etal today can often be classed into closed or open sounds. Closed sound bands are tightly clenched, with guitars firing in lockstep with kick drums (think of the machine gun passage in Metallica's "One"). Guitar riffs are chunky and staccato due to a technique called palm-muting, which chokes notes short. Most death, thrash, and power metal bands are closed sounding. Open sound bands are looser, less uptight, often letting chords and notes ring out. Along with doom metal bands, uncategorizable groups like Neurosis and Isis have helped open up metal's sound. The most popular metal bands now in non-metal circles, Mastodon and Pelican, are very much open sound bands. Sure, they palm-mute here and there, but their tones, while distorted, aren't as hugely overdriven, as, say, Fear Factory's. It's the difference between tube and solid state amps, Gibson and Jackson guitars, and weed and speed. Open sound bands are often less scary, with influences outside of metal. If closed sound metal puts you off, try out Burst's Origo; it's quite welcoming.
Origo sounds phenomenal. It's warm and natural, the result of recording in a non-metal studio with a non-metal producer. The band cut most of its basic tracks live, which is almost unheard of in metal now. Usually, metal drummers record by playing to a click track, with other instruments overdubbed later. Here, drummer Patrik Hultin played with the rest of the band, and it shows. Grooves push and pull naturally, and the album feels like a dynamic live show. Hultin's drumming is a pleasure to hear. It's strong, nuanced, and lively, bringing to mind the Smashing Pumpkins' Jimmy Chamberlin; the octave riffs and snare accents in "Sever" are pure "Cherub Rock." The organic production particularly enhances the rimshots in "Flight's End," where the wood in the drumsticks is clearly audible. The guitars, too, sound great, richly weaving acoustic, clean, and dirty tones. Burst's trademark is moody minor key riffs in 6/8 time; the sound is like Opeth, but less death metal and less intimidating. For metal, the production is surprisingly subtle and intimate. "Stormwielder" is a sonic marvel, mixing expansive distorted guitars in the foreground with ghostly tones and vocals in the background. It's like Isis and the Cocteau Twins playing at the same time.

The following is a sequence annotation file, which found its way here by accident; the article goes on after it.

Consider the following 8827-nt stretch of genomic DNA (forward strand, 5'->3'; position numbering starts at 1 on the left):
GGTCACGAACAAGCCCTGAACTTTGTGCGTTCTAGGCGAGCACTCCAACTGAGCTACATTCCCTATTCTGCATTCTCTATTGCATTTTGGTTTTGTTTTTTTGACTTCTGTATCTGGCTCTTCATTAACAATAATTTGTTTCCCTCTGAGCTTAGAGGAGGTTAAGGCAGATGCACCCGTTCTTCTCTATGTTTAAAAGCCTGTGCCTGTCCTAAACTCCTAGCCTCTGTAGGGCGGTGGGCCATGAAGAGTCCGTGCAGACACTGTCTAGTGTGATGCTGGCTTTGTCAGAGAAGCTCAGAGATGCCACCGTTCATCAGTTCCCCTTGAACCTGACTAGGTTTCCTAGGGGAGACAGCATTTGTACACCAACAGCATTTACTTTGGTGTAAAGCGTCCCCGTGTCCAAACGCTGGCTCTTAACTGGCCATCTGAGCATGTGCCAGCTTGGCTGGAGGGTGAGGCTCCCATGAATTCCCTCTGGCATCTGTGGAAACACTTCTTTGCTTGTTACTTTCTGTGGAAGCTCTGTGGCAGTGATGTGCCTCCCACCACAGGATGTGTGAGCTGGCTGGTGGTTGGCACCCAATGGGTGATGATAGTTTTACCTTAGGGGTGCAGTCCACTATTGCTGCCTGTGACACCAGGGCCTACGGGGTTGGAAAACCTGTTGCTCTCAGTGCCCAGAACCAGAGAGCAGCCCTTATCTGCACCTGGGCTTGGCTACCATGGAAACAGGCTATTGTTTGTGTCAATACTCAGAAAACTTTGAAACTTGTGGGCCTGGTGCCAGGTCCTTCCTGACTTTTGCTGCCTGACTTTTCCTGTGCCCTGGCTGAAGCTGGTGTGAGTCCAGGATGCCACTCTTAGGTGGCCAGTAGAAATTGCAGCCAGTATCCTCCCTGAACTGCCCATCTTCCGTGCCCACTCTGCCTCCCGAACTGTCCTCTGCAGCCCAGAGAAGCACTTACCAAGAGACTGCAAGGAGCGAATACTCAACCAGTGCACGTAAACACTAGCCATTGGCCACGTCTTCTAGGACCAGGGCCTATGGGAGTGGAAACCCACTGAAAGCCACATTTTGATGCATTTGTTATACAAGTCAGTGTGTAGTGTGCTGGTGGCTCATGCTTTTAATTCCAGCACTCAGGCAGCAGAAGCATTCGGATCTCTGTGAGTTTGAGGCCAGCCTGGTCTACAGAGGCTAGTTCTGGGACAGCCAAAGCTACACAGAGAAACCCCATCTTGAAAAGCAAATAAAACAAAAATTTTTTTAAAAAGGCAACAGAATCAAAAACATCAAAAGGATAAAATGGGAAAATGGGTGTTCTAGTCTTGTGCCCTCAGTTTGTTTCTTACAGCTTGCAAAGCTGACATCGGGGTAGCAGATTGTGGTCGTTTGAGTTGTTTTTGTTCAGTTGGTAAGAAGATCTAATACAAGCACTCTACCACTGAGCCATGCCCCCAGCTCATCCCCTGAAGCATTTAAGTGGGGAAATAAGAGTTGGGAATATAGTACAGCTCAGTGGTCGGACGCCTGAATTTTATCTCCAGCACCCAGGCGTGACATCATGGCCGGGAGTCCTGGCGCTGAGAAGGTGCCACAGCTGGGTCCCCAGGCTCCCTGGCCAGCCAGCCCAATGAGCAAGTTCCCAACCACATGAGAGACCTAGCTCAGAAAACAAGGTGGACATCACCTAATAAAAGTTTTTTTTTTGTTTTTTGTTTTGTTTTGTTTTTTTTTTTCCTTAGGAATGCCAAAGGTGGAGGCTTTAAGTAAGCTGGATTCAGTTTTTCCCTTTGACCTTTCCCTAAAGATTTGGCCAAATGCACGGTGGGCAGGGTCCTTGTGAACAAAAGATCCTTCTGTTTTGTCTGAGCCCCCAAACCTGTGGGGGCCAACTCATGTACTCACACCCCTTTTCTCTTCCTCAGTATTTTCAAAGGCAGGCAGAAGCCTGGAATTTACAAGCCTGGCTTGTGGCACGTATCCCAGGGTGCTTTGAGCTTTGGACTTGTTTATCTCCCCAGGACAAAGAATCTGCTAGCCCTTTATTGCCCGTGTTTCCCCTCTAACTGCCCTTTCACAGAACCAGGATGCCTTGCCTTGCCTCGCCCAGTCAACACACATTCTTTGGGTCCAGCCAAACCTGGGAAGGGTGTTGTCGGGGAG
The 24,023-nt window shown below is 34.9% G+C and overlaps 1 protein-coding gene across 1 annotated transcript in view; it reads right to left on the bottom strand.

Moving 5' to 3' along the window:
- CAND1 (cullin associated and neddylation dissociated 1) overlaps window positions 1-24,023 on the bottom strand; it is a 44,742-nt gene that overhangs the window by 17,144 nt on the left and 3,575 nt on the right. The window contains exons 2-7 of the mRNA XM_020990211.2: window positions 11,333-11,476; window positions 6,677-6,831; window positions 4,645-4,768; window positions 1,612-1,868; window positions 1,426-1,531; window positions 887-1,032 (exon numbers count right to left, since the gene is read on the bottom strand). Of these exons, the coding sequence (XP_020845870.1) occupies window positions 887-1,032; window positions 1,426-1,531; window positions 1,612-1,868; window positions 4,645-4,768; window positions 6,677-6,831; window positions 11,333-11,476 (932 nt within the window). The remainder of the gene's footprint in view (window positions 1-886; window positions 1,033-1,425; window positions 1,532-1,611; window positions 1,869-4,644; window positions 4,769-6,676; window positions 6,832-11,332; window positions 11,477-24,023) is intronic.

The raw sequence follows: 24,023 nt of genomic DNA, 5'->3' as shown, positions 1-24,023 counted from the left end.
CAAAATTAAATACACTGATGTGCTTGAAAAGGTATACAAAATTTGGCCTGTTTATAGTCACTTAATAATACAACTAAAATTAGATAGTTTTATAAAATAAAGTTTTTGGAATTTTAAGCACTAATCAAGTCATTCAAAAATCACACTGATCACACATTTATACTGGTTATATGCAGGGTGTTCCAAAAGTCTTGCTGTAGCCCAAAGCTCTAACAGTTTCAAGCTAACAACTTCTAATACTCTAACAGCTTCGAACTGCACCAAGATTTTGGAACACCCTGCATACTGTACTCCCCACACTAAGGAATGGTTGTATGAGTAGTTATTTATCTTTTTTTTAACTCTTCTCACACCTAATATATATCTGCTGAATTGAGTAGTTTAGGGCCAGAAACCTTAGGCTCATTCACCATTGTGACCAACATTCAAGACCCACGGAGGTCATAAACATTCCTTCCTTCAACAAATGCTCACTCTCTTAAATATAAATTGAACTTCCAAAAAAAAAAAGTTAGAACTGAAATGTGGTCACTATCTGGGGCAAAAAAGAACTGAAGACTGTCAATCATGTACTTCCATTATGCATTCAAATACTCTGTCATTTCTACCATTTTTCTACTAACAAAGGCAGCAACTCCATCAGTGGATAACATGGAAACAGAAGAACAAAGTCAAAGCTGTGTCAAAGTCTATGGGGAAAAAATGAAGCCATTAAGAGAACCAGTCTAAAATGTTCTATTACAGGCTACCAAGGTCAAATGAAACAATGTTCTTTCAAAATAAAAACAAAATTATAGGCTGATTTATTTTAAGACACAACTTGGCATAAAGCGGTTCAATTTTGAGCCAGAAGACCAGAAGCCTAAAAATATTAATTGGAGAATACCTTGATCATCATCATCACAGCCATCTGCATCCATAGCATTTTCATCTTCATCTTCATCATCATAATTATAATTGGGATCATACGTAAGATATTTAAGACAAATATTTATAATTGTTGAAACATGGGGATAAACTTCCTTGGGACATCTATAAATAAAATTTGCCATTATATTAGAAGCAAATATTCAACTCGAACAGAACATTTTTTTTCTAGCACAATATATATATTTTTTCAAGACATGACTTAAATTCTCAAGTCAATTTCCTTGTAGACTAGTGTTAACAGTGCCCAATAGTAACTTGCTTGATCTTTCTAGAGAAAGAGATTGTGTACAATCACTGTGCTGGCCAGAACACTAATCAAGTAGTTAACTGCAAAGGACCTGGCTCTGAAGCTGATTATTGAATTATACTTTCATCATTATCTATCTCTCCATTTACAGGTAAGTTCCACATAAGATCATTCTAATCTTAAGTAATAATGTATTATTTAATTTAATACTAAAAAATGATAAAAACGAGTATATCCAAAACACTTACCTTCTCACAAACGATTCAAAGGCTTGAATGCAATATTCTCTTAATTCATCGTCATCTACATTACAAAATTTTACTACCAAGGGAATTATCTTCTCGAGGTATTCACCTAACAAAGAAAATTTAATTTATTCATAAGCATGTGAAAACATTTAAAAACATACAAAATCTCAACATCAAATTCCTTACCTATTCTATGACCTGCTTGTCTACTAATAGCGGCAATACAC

Burst splits vocal duties among three people. Lead singer Linus Jägerskog handles midrange screams, while guitarist Robert Reinholz does clean vocals, and bassist Jesper Liveröd interjects with the occasional low growl. Screaming often occurs at the same time with singing reverbed way in back. The mix of harsh and haunting is interesting, as are the lyrics. Verses like "Where have we gone? / I find it harder to connect / And I find it farther away from me / Where did you go? / Where have I gone?" are abstract, open-ended; one would not know from the lyrics that these were metal songs. But the album's highlight, "It Comes into View," is an instrumental. The song is more reminiscent of Pink Floyd than anything else; it even has a sample of a crying baby. Clean tones tiptoe across acoustic guitars, mellow organ, and soft brushed drums, with mournful bent notes recalling both The Division Bell and Four-Calendar Café. Sounding unmetal may be how metal gains wider acceptance, but Burst does it without premeditation. Origo is relaxed, powerful, and at times beautiful. Isis and Pelican fans—you know what to do.